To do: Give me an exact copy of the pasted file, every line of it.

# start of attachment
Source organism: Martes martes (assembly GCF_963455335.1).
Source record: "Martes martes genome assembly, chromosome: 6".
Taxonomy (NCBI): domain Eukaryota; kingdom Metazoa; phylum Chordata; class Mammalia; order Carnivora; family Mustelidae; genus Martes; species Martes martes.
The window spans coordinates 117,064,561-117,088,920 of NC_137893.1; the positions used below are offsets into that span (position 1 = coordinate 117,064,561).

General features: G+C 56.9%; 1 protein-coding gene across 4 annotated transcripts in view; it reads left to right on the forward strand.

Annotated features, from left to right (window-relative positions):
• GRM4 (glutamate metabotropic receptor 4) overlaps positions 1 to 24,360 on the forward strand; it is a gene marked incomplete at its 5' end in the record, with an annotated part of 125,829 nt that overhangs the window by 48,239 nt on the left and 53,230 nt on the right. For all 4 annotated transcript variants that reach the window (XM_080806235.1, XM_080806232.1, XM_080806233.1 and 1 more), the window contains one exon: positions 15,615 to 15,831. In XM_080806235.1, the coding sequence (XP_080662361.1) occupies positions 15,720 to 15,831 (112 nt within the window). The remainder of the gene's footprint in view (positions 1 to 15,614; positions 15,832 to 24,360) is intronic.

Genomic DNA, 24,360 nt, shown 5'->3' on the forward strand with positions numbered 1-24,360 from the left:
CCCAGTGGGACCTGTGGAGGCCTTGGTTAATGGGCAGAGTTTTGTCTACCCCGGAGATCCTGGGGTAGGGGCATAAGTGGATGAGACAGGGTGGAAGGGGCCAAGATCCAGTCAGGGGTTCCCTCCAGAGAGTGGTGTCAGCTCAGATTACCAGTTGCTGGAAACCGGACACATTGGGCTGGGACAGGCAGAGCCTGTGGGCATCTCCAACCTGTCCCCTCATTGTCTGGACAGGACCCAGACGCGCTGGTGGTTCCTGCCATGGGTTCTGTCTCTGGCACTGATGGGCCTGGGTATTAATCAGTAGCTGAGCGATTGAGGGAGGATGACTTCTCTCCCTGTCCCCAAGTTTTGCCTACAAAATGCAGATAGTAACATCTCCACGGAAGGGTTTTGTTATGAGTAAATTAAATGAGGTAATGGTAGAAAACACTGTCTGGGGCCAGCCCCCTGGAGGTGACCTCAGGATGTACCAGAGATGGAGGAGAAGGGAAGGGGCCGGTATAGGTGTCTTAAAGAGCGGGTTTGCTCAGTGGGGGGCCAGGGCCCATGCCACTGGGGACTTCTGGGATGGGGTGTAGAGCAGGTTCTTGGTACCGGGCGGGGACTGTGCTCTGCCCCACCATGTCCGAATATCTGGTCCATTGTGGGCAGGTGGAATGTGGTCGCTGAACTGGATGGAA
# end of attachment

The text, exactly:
Source organism: Martes martes (assembly GCF_963455335.1).
Source record: "Martes martes genome assembly, chromosome: 6".
Taxonomy (NCBI): domain Eukaryota; kingdom Metazoa; phylum Chordata; class Mammalia; order Carnivora; family Mustelidae; genus Martes; species Martes martes.
The window spans coordinates 117,064,561-117,088,920 of NC_137893.1; the positions used below are offsets into that span (position 1 = coordinate 117,064,561).

General features: G+C 56.9%; 1 protein-coding gene across 4 annotated transcripts in view; it reads left to right on the forward strand.

Annotated features, from left to right (window-relative positions):
• GRM4 (glutamate metabotropic receptor 4) overlaps positions 1 to 24,360 on the forward strand; it is a gene marked incomplete at its 5' end in the record, with an annotated part of 125,829 nt that overhangs the window by 48,239 nt on the left and 53,230 nt on the right. For all 4 annotated transcript variants that reach the window (XM_080806235.1, XM_080806232.1, XM_080806233.1 and 1 more), the window contains one exon: positions 15,615 to 15,831. In XM_080806235.1, the coding sequence (XP_080662361.1) occupies positions 15,720 to 15,831 (112 nt within the window). The remainder of the gene's footprint in view (positions 1 to 15,614; positions 15,832 to 24,360) is intronic.

Genomic DNA, 24,360 nt, shown 5'->3' on the forward strand with positions numbered 1-24,360 from the left:
CCCAGTGGGACCTGTGGAGGCCTTGGTTAATGGGCAGAGTTTTGTCTACCCCGGAGATCCTGGGGTAGGGGCATAAGTGGATGAGACAGGGTGGAAGGGGCCAAGATCCAGTCAGGGGTTCCCTCCAGAGAGTGGTGTCAGCTCAGATTACCAGTTGCTGGAAACCGGACACATTGGGCTGGGACAGGCAGAGCCTGTGGGCATCTCCAACCTGTCCCCTCATTGTCTGGACAGGACCCAGACGCGCTGGTGGTTCCTGCCATGGGTTCTGTCTCTGGCACTGATGGGCCTGGGTATTAATCAGTAGCTGAGCGATTGAGGGAGGATGACTTCTCTCCCTGTCCCCAAGTTTTGCCTACAAAATGCAGATAGTAACATCTCCACGGAAGGGTTTTGTTATGAGTAAATTAAATGAGGTAATGGTAGAAAACACTGTCTGGGGCCAGCCCCCTGGAGGTGACCTCAGGATGTACCAGAGATGGAGGAGAAGGGAAGGGGCCGGTATAGGTGTCTTAAAGAGCGGGTTTGCTCAGTGGGGGGCCAGGGCCCATGCCACTGGGGACTTCTGGGATGGGGTGTAGAGCAGGTTCTTGGTACCGGGCGGGGACTGTGCTCTGCCCCACCATGTCCGAATATCTGGTCCATTGTGGGCAGGTGGAATGTGGTCGCTGAACTGGATGGAA